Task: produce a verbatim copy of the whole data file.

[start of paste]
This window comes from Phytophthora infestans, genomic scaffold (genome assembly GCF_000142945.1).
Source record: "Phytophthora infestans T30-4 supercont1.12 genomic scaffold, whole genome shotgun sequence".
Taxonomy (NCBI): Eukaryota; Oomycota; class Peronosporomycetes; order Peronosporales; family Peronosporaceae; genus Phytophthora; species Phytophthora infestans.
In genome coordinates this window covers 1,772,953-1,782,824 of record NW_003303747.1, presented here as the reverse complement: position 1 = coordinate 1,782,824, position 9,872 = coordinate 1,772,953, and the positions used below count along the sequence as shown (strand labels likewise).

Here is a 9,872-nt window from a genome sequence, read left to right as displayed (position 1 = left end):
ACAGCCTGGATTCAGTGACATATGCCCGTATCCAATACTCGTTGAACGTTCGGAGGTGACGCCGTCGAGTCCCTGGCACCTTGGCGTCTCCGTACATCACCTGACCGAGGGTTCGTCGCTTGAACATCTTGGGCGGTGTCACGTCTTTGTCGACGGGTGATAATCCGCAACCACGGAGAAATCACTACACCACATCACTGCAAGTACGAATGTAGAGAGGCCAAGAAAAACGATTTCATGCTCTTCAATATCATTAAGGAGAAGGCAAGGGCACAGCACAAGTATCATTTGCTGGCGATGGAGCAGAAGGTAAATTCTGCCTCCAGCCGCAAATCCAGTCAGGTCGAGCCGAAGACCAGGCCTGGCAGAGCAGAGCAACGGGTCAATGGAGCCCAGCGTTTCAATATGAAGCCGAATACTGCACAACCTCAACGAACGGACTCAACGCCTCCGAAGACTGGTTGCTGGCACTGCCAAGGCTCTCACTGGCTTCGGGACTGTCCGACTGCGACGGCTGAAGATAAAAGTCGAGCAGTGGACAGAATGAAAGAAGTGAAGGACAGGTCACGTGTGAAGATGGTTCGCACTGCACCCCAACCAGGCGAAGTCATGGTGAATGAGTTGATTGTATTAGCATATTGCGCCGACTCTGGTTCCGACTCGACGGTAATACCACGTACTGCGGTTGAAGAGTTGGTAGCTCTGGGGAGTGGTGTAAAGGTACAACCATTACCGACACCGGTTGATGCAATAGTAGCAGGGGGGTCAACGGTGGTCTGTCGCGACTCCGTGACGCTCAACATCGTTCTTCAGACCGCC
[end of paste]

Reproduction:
This window comes from Phytophthora infestans, genomic scaffold (genome assembly GCF_000142945.1).
Source record: "Phytophthora infestans T30-4 supercont1.12 genomic scaffold, whole genome shotgun sequence".
Taxonomy (NCBI): Eukaryota; Oomycota; class Peronosporomycetes; order Peronosporales; family Peronosporaceae; genus Phytophthora; species Phytophthora infestans.
In genome coordinates this window covers 1,772,953-1,782,824 of record NW_003303747.1, presented here as the reverse complement: position 1 = coordinate 1,782,824, position 9,872 = coordinate 1,772,953, and the positions used below count along the sequence as shown (strand labels likewise).

Here is a 9,872-nt window from a genome sequence, read left to right as displayed (position 1 = left end):
ACAGCCTGGATTCAGTGACATATGCCCGTATCCAATACTCGTTGAACGTTCGGAGGTGACGCCGTCGAGTCCCTGGCACCTTGGCGTCTCCGTACATCACCTGACCGAGGGTTCGTCGCTTGAACATCTTGGGCGGTGTCACGTCTTTGTCGACGGGTGATAATCCGCAACCACGGAGAAATCACTACACCACATCACTGCAAGTACGAATGTAGAGAGGCCAAGAAAAACGATTTCATGCTCTTCAATATCATTAAGGAGAAGGCAAGGGCACAGCACAAGTATCATTTGCTGGCGATGGAGCAGAAGGTAAATTCTGCCTCCAGCCGCAAATCCAGTCAGGTCGAGCCGAAGACCAGGCCTGGCAGAGCAGAGCAACGGGTCAATGGAGCCCAGCGTTTCAATATGAAGCCGAATACTGCACAACCTCAACGAACGGACTCAACGCCTCCGAAGACTGGTTGCTGGCACTGCCAAGGCTCTCACTGGCTTCGGGACTGTCCGACTGCGACGGCTGAAGATAAAAGTCGAGCAGTGGACAGAATGAAAGAAGTGAAGGACAGGTCACGTGTGAAGATGGTTCGCACTGCACCCCAACCAGGCGAAGTCATGGTGAATGAGTTGATTGTATTAGCATATTGCGCCGACTCTGGTTCCGACTCGACGGTAATACCACGTACTGCGGTTGAAGAGTTGGTAGCTCTGGGGAGTGGTGTAAAGGTACAACCATTACCGACACCGGTTGATGCAATAGTAGCAGGGGGGTCAACGGTGGTCTGTCGCGACTCCGTGACGCTCAACATCGTTCTTCAGACCGCC